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Second Semester

Joe Mama

By Joseph W. Lind

As classes are just beginning in the second semester, so is the Harvard men's basketball team's season truly starting.

Entering into last Saturday's game against Yale, Harvard was wrapping up a five-game homestand, and a win was crucial for the upcoming road trip to Penn and Princeton, not to mention the remaining eight Ivy League games.

The expected crux of the game lied in the matchup between Harvard senior forward Kyle Snowden and Yale senior Daniel Okonkwo. Entering into the game, Okonkwo was first in Ivy scoring and rebounds, while Snowden recently set the school record for rebounds and ranked fourth in the Ivy in scoring.

With tipoff, however, this matchup quickly turned into domination. Okonkwo had two early personal fouls and never really got back into the game physically, finishing with only six points while Snowden had 25.

"My goal was to take him out of his game," Snowden said, "He got into foul trouble early and was a little tentative the rest of the game."

To anyone watching the game, it appeared that the entire Yale team was taken out as well.

Harvard held its opponent's field goal percentage under 40 percent for the second time during the weekend, with Yale shooting only 35 percent for the game. Nevertheless, it wasn't Yale's ineffective offense that drew attention, but rather Harvard's own explosiveness.

Starting with the Crimson's first shot, a Mike Scott three-pointer, Harvard's offense--as well as its defense--exploded. More than a third of Harvard's points came off of turnovers, and the game was frequently punctuated by fast breaks and transition play.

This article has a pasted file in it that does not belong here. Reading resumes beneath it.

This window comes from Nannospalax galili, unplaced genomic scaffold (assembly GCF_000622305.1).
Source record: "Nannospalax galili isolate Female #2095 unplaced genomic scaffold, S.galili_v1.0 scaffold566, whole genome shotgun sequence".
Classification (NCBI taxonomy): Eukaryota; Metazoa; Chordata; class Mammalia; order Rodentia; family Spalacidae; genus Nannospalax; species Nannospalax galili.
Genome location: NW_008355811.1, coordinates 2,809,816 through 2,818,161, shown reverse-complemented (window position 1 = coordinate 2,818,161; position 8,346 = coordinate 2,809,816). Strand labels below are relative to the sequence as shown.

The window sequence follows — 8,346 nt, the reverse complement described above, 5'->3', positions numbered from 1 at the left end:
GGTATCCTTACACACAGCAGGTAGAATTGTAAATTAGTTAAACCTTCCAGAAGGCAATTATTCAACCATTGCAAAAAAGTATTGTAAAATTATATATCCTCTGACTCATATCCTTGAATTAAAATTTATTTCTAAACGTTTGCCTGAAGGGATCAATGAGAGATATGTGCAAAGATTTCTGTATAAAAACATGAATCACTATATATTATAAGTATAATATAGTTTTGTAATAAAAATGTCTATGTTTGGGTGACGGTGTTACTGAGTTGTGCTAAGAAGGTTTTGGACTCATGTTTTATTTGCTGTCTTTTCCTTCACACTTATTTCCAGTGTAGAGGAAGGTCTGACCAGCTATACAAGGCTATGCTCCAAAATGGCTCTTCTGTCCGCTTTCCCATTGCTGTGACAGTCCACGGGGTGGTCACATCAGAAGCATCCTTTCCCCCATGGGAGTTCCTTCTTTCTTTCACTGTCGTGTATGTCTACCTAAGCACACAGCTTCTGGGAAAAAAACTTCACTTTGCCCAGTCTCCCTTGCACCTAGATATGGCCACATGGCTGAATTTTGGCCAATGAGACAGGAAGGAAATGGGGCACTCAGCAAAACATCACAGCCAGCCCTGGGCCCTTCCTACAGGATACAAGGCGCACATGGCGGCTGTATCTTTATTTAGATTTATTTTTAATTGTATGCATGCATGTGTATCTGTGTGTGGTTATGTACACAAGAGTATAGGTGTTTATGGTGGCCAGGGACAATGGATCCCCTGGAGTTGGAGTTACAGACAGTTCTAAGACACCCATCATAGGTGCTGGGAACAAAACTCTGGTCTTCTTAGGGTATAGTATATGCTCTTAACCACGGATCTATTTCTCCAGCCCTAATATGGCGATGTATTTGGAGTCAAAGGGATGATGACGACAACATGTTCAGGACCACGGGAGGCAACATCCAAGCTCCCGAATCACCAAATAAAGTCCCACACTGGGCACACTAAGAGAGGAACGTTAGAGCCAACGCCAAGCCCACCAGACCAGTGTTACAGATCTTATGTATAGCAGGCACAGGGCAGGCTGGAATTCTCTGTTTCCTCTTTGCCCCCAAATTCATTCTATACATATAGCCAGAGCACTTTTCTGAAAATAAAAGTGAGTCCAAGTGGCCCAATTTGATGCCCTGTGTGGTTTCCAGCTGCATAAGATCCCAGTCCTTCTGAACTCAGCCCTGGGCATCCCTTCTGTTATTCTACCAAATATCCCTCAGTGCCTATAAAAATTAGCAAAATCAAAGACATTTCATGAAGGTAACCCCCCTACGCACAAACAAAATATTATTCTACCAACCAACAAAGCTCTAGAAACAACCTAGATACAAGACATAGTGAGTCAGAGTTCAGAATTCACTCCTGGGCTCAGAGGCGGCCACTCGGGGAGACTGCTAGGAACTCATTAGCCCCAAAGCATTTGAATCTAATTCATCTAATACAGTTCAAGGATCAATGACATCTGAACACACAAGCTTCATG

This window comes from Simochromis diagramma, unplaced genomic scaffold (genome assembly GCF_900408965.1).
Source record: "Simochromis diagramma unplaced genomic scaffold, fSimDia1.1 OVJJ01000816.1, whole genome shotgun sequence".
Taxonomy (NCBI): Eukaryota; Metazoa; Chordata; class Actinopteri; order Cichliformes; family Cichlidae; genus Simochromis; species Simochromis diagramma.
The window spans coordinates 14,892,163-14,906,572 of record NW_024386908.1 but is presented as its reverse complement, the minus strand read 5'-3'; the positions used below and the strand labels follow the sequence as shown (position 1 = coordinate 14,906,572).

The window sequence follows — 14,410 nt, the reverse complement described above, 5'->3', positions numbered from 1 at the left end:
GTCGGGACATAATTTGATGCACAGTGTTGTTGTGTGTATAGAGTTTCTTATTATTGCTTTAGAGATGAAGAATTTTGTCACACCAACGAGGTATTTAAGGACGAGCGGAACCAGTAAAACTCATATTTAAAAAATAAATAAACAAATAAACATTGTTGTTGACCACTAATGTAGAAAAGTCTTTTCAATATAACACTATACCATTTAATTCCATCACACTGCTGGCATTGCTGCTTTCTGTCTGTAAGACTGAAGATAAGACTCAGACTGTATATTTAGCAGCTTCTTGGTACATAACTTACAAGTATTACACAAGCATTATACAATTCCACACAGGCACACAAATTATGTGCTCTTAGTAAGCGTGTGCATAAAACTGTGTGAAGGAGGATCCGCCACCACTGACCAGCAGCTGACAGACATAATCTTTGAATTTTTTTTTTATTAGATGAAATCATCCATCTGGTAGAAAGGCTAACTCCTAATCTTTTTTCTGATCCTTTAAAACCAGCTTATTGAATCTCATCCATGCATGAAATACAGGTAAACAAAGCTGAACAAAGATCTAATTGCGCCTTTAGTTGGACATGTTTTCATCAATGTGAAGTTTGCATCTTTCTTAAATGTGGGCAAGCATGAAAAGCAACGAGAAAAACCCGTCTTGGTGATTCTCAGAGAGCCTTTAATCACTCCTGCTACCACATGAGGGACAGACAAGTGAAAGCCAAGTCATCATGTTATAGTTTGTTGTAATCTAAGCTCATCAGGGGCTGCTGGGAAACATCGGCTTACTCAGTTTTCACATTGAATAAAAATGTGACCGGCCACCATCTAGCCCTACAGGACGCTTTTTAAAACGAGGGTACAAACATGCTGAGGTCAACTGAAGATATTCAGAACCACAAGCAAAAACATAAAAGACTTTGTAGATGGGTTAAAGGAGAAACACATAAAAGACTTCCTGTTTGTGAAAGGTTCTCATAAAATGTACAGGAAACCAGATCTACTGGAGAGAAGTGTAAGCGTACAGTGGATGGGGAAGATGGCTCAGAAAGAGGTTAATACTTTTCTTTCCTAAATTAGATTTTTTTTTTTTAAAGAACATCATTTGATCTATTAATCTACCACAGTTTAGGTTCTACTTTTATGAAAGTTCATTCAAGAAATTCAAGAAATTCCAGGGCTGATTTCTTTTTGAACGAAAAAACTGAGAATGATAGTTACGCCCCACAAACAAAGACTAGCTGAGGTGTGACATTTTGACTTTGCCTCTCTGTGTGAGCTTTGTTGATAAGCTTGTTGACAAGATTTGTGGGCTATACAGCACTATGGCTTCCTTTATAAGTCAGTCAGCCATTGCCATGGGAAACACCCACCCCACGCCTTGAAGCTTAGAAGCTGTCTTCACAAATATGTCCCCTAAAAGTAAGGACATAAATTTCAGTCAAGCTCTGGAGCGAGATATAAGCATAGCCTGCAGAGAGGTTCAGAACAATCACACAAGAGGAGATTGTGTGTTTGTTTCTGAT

Two stars of the defense were junior Mike Scott, who set the school record for steals with seven, and Snowden, who pulled down 13 boards. Perhaps the most satisfying point of the game came off of Scott's fifth steal when he ran down the court and wowed the crowd with a slam dunk.

That moment was one of the few times in Harvard athletics where the crowd cheered so loud that one's ears rang with the noise. What happened next was even more electrifying. Senior David Weaver blocked a shot on Yale's ensuing possession, and senior Chris Grancio took the pass for a quick three.

The roar of the crowd was deafening, and the cheers did not sub-side for the rest of the game. Especially notable were the humorous taunts by a very vocal Dunster A entryway section.

Unlike the earlier games this season, the crowd and band were loud enough to overshadow the opponent's cheers.

And, unlike earlier games this season, the Crimson played up to its ability--hopefully foreshadowing a trend for the final stretch of the season. A trend that will be crucial to Harvard's success.

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